playMaker

Author Topic: What all can you do with PlayMaker?  (Read 439 times)

jasonjacob

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What all can you do with PlayMaker?
« on: May 07, 2019, 05:12:53 AM »
mod edit to remove porn links

Edit (by Djaydino) : user has been removed as it was an ad bot (or a person spamming ads)

Usually i remove all their posts/topics.

But i do think this is an interesting topic, so i did not remove this one :)
« Last Edit: May 11, 2019, 08:24:41 AM by djaydino »

Thore

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Re: What all can you do with PlayMaker?
« Reply #1 on: May 07, 2019, 07:23:48 AM »
The point of view is more or less irrelevant to assess games, and how difficult they are to make. Making games is hard. Making something robust and marketable is harder.

Playmaker is a tool to visual script using state machines, which are great and intuitive to make games (running, jumping, attacking etc). In each state, you put actions, which are mini-scripts that can then interact. They are literally scripts, and you can write your own. That way you can also learn coding in a more controlled way. That also means that Playmaker state machines can be just as technical and challenging as code. This isn’t magic.

The main benefit are 1) states, 2) bypassing syntax problems. It gives most people working with Unity a leg up, because actions give instant results and you can see what goes wrong and where. It is also not supposed to replace scripting. You can use both, or depending on what you end up doing, do it all in Playmaker.

User Examples:
https://hutonggames.com/playmakerforum/index.php?board=10.0

daniellogin

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Re: What all can you do with PlayMaker?
« Reply #2 on: May 07, 2019, 07:26:06 AM »
Everything. Seriously.

I started making games for a hobby about a year ago. I can't even script a simple "hello world" message. However with Playmaker, I literally feel like I could make anything.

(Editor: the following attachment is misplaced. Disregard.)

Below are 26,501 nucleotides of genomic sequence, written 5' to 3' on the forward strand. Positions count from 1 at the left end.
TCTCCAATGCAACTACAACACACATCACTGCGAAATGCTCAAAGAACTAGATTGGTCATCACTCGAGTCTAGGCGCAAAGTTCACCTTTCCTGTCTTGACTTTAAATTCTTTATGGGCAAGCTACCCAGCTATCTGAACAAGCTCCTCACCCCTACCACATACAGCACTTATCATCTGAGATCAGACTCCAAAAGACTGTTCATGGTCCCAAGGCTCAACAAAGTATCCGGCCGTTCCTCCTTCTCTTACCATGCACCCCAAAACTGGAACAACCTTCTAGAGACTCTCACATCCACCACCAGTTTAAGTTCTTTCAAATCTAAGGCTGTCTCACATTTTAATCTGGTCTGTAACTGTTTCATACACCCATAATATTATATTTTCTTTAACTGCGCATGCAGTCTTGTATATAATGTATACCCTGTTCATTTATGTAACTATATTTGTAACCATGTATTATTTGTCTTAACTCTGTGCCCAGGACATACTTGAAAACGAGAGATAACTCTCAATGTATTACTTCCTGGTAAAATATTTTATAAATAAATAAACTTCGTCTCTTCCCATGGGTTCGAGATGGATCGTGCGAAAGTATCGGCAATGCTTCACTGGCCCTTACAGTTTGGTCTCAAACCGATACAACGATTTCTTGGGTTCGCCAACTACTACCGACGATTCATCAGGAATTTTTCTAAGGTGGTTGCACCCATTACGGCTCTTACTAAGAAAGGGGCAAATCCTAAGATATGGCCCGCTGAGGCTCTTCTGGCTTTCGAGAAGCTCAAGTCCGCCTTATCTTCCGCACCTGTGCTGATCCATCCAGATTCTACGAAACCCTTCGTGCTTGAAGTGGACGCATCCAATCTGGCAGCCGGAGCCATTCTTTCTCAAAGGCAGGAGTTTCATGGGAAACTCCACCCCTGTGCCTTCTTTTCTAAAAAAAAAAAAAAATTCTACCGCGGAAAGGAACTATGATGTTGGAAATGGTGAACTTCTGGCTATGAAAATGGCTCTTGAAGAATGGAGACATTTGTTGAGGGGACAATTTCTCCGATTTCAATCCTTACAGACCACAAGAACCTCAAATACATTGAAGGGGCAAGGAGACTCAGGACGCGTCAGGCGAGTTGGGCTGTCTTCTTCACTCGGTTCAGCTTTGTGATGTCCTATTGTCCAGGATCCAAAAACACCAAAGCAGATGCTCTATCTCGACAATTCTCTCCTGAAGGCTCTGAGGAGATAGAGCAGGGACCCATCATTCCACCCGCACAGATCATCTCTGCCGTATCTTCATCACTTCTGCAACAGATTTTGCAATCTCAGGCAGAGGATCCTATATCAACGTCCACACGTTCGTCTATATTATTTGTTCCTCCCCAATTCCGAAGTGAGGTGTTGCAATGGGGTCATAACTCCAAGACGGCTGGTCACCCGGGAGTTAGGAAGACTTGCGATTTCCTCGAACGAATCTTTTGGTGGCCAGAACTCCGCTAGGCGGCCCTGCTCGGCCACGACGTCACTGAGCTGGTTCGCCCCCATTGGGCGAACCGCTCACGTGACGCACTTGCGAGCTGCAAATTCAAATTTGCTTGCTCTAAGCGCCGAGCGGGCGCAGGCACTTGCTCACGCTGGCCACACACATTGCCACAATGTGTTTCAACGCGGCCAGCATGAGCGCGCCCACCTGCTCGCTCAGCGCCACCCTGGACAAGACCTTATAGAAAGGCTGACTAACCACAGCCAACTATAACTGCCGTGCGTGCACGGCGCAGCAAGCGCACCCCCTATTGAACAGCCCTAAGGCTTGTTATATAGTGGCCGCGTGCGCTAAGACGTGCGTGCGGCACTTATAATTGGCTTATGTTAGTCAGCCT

My last 'complete' project is basically just like Mario Party. It has a real working spinning wheel which uses physics, so each player takes turns to use that to get their dice roll (so it would feel real and the player would get the feeling they had real input to a random event, not just a magic (seemingly fake) number appearing on a simulated dice), race to the end of the board, trigger random bonuses/punishments, play mini games (like one is a kind of paddle game where you switch colours to match the falling target), gain score, etc. I'm using playmaker to activate all the animations, including stuff like characters pushing each other out of the way as they overtake them on the board, particle effects, sounds, etc .

My current project is a third person adventure shooter. The character controller is 100% Playmaker. The only part not Playmaker is the actual Unity playercontroller component, which playmaker is sending the inputs to. My character moves from walking to full speed run based on how far you push the stick on the controller, and it's set up so a walking animation plays and transitions to a run in a very smooth fashion. This is made smooth by the fact that I read how fast the player is going and use that to alter the speed of the animations played. The player can duck, jump, switch weapons, aim or relax, ammo count... the works.